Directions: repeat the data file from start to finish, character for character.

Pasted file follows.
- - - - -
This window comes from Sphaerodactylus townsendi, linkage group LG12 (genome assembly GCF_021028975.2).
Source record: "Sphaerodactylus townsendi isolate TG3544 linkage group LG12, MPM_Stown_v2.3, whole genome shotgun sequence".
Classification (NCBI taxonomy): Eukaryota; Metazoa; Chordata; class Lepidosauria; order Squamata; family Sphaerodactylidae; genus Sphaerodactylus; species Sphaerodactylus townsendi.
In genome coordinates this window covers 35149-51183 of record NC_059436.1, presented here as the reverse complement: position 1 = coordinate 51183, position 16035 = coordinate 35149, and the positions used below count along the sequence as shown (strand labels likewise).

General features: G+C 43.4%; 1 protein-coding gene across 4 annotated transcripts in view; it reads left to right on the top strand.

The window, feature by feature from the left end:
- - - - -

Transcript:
This window comes from Sphaerodactylus townsendi, linkage group LG12 (genome assembly GCF_021028975.2).
Source record: "Sphaerodactylus townsendi isolate TG3544 linkage group LG12, MPM_Stown_v2.3, whole genome shotgun sequence".
Classification (NCBI taxonomy): Eukaryota; Metazoa; Chordata; class Lepidosauria; order Squamata; family Sphaerodactylidae; genus Sphaerodactylus; species Sphaerodactylus townsendi.
In genome coordinates this window covers 35149-51183 of record NC_059436.1, presented here as the reverse complement: position 1 = coordinate 51183, position 16035 = coordinate 35149, and the positions used below count along the sequence as shown (strand labels likewise).

General features: G+C 43.4%; 1 protein-coding gene across 4 annotated transcripts in view; it reads left to right on the top strand.

The window, feature by feature from the left end: